6 hours ago, at 7:06 AM
As nurses we take a vow to practice by core values, principles and with ethical standards. The American Nurses Association outlines a vital tool that speaks to the foundational values of nursing and it is the Code of Ethics. The Code of Ethics is a vital tool for nurses, and it speaks to nurses always providing consistent human, respect and dignified care. The Code has nine provisions that speak to the values and commitments 1-3, the boundaries of duty and loyalty in 4-6 and in 7-9 describes the duties of the nurse that go beyond each individual patient encounters (ANA, 2019).
Over the years in nursing I have been faced with situations where ethical issues took place. One of the first situations I ever encountered was when I received a young patient that had overdosed on opiates and ended up being in a vegetative state and ventilator dependent. Due to her being on the younger side she did not have any advanced directives in place, so her future was to be decided by her parents who were separated and unagreeable with the next step. There were several arguments that took place that sometimes would end with security escorting them out. One parent wanted her taken off life support stating she had no quality of life, the other refused. It came down to important decisions just for placement of a peg tube due to poor prognosis and she needed adequate nutrition, one parent said no the other wanted one placed. This complex situation made it very difficult for all involved in the care, I remember one day I called the Doctor after being yelled at by one of the parents and stating to him we need an emergency ethics meeting. This meeting took place rather quickly involving all interdisciplinary teams, legal team, palliative and a DCF representative who end the intervened with the parents and helped both parties come to the best decision of the patient.
ANA. (2019). Ethics and Human Rights. Retrieved from https://www.nursingworld.org/practice-policy/nursing-excellence/ethics/ethics-topics-and-articles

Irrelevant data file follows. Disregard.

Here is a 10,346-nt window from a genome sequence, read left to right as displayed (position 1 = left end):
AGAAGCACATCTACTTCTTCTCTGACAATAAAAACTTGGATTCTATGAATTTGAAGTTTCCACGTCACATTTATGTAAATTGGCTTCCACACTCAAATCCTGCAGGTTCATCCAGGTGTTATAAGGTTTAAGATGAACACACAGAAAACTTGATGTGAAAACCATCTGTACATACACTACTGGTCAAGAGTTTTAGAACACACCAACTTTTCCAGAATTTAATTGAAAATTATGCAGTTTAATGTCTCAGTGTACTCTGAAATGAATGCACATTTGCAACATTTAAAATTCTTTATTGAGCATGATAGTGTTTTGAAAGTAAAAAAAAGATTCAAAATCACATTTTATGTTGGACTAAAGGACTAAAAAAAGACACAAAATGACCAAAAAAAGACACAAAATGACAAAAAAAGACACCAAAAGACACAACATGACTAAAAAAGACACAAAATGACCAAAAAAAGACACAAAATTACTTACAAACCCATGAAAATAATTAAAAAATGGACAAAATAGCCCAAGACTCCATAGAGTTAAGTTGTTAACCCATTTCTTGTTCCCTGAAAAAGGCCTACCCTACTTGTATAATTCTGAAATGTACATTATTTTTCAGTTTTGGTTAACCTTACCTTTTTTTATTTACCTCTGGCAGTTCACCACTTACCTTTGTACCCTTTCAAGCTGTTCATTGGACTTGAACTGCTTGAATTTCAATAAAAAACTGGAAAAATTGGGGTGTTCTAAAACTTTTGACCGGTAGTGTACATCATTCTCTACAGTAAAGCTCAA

6/19/19, 11:34 AM
Nurses face ethical issues often and in my current environment this is a relatively common occurrence, especially working with the Rural Health Initiatives. One issue that has increased in the clinic setting is patients coming in or being brought in with opioid addiction symptoms. I could say due to the increase in HIV patients we see, but this is not accurate. Individuals have come in with some of the typical symptoms: poor coordination, physical agitation, poor decision making, slurred speech, irritability, mood swings, and even euphoria. They come in requesting pain medications sweating, shaking complaining of insomnia due to their pain management provider discharging or “firing” them. We’ve had to call the police due to threatening physical violence, running after a provider and even holding a provider in a room. The patient got in front of the door when the provider tried to exit and would not move. Nevertheless, the company is getting narcan to be administered inside of the clinic settings. This was just told to us on yesterday. Of course we did not agree to this because it puts patients to sleep, then when they awaken they are very agitated and physically abusive. “The American College of Physicians policy statement on the prevention and management of substance use disorder as a treatable chronic medical condition included the following recommendations: (a) expand naloxone access for overdose prevention to opioid users, law enforcement, and emergency medical personnel; (b) improve access to medical-assisted treatment, and; (c) lift barriers that limit access to medications for treating opioid use disorder, such as methadone, buprenorphine, and naltrexone.”
Social Issues Impacting the Nursing Workforce. (2018). Journal of Nursing Regulation. Volume 8, Issue 4, Supplement,
Pages S20–S27. DOI: https://doi.org/10.1016/S2155-8256(18)30023-1.
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